Reviewed on Xbox One and PC, copy supplied by publisher.
Who would have thought setting sail on the high seas could be some of the most exciting gameplay we’ve had in a long time, but also some of the blandest. Sea of Thieves is a bit of a double edged cutlass, doing a lot right and doing a lot wrong.
From the get go the free-form approach Sea of Thieves takes is evident. Once you’ve selected your pirate of choice, it’s up to you what you do – within limits. The freedom to explore lush tropical islands and the majestic sea by yourself or with friends is enticing, and the sailing mechanics are some of the best since The Wind Waker. You can easily lose hours sinking other players, playing songs with friends, taking in the absolutely stunning graphics and traversing through storms, but when it comes to actual content, things become a bit strained.
With three factions to complete quests for, there isn’t a huge range of variety when it comes to structured activities. Each require you to go to a place, dig, shoot or collect a thing, and then return for a pittance of gold. After a few hours of repetitive quests it all becomes a bit underwhelming. Perhaps if the amount of gold you collect were increased, or if there were more than the same cookie-cutter activities, things would be better.
One of the better forms of content within the game are the Skeleton Forts. The server based events are signaled when a skull with glowing green eyes appears in the sky, letting all players know that some serious loot is up for grabs. Fighting waves of enemies with other players, or in spite of them, the final boss drops a key to a vault with treasures that are actually worth your time. That being said, the combat in Sea of Thieves isn’t the best out there, and the variety of enemy types is bland at this point. So you will spend a solid hour or so battling waves of skeletons to get some treasure, which you can only spend on ludicrously expensive cosmetic items.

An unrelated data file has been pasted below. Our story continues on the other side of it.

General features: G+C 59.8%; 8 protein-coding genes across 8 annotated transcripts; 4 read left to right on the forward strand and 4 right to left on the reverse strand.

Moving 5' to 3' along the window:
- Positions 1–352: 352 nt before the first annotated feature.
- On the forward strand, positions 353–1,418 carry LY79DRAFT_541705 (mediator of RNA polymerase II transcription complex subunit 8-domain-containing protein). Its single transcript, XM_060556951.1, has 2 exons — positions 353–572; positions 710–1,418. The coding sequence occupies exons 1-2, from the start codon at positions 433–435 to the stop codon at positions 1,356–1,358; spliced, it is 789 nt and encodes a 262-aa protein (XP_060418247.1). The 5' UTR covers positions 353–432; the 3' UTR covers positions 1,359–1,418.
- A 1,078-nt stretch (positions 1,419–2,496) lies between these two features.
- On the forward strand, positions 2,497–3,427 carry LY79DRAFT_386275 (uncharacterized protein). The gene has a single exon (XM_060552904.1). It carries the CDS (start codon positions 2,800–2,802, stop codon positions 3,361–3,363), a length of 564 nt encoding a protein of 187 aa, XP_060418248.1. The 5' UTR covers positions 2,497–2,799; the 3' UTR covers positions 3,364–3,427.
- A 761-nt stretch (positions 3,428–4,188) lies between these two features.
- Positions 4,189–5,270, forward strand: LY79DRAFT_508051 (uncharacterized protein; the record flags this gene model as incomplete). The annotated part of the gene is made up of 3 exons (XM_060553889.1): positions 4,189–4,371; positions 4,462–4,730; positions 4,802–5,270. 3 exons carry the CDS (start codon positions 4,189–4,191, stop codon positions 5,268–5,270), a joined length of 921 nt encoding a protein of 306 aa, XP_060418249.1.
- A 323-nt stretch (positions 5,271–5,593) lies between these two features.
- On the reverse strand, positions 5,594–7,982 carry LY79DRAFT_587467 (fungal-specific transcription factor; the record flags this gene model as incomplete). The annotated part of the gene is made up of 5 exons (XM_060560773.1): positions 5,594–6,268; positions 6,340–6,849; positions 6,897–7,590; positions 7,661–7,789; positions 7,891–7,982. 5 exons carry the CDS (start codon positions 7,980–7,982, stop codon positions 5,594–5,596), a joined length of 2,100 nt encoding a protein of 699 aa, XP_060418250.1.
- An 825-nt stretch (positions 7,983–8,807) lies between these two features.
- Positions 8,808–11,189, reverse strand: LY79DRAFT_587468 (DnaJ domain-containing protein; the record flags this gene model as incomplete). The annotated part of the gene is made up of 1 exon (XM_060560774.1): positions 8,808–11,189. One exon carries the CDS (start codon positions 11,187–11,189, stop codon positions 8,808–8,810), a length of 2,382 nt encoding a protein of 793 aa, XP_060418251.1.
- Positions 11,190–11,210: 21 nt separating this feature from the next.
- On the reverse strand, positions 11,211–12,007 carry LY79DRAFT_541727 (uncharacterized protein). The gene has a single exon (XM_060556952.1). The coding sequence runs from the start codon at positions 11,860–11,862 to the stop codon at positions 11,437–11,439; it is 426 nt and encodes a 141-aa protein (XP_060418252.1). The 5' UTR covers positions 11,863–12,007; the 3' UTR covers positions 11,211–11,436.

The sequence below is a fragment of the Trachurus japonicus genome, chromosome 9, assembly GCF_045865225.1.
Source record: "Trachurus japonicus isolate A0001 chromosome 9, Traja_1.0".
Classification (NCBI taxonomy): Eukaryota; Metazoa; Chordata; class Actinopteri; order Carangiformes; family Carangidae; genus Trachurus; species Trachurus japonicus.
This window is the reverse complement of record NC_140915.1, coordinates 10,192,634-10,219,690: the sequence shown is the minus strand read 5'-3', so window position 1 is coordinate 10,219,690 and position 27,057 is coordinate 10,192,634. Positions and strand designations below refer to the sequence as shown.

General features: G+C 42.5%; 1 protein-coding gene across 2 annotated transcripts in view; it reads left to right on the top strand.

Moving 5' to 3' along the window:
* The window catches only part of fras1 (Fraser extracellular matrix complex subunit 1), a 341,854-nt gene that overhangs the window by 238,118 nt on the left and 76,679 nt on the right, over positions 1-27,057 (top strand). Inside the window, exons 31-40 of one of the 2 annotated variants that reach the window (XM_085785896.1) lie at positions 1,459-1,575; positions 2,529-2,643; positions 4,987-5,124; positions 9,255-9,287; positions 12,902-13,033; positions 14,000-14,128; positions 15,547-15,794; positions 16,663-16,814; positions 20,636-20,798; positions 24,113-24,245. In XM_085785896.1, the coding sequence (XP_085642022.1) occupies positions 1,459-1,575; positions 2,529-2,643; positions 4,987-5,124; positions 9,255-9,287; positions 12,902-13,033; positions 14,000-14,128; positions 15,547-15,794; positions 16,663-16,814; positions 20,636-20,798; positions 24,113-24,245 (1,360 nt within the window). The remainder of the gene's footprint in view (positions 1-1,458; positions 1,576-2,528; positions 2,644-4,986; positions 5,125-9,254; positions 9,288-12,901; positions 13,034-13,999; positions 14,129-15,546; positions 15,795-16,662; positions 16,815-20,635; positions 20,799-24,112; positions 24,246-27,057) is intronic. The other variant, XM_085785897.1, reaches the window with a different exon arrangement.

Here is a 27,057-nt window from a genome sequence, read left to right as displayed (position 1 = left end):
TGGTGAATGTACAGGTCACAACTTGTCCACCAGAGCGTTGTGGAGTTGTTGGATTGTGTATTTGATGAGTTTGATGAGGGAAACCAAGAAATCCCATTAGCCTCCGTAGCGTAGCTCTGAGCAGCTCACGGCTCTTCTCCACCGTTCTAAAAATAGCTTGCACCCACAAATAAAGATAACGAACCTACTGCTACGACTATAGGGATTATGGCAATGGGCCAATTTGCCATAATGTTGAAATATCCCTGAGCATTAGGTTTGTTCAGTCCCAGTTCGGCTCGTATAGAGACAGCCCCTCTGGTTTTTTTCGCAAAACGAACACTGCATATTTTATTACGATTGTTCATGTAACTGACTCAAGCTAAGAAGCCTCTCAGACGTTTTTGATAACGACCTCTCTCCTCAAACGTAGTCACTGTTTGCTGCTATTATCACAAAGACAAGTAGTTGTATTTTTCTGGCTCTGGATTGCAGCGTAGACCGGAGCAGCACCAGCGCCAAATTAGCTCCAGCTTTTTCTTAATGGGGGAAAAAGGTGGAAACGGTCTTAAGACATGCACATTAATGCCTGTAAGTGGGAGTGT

This may sound like I hate the game, but the truth is far from it. I honestly think Sea of Thieves has provided some of the best online experiences in my gaming lifetime. For instance, myself and a friend arrived at a Skeleton Fort just after a two-man team had loaded their ship up with treasures from their successful run. Taking the piracy thing to heart, we sunk their ship and stole a bounty of goods that would have taken them hours to earn as a small team. Of course when they respawned they came for us hard – and we sunk them again, because that’s what a good pirate does. In that server we went on to sink around 10 other ships, raking in a profit in the tens of thousands before we called it quits. We genuinely felt like pirates, and I can never hope to match that again.
It’s moments like these that leave me conflicted about Sea of Thieves. That example couldn’t be scripted, and it stands out as one of my fondest online experiences – the laughter, the fear and the sheer joy once we cashed in all our ill-gotten goods is hard to top. So are the complaints about lack of content valid, or should we just be making our own fun in a beautifully realised online world?
It’s a tough call, but for me personally – I think there’s something beautiful about this game. Sailing around with friends you often find yourselves getting into a rhythm, adjusting course and sails naturally to get to your goals, playing music in-between and hanging out in a visually stunning online world. If you feel like being naughty you can hunt other ships and put holes in them with your canons – which feel amazing to fire by the way – or you could just simply cruise around and relax. The choice being up to you is a great thing.
Sure, maybe there could be more structure, and sure the enemies are a bit boring – especially the lackluster Kraken – but for fans of free-form gaming, that’s all minor. It’s been over a month since Sea of Thieves came out, and in that time it’s both been stale and exciting for me. I’d love some more content, but there are still amazing experiences to be had with what exists.
The success or failure of this game could be seen as extremely subjective. It’s unlike most other games I’ve reviewed. Overall I found an affinity with the game, enjoying the free-form nature and sheer visual beauty of what Rare accomplished. Sailing alone is zen-like, and with friends you can get up to all kinds of mischief. Whilst I can see the negatives – and there are plenty – I still have to take my hat off to Rare and praise what I think is one of the better online games to have come out in recent times, especially on Xbox, which sorely needed a new exclusive IP.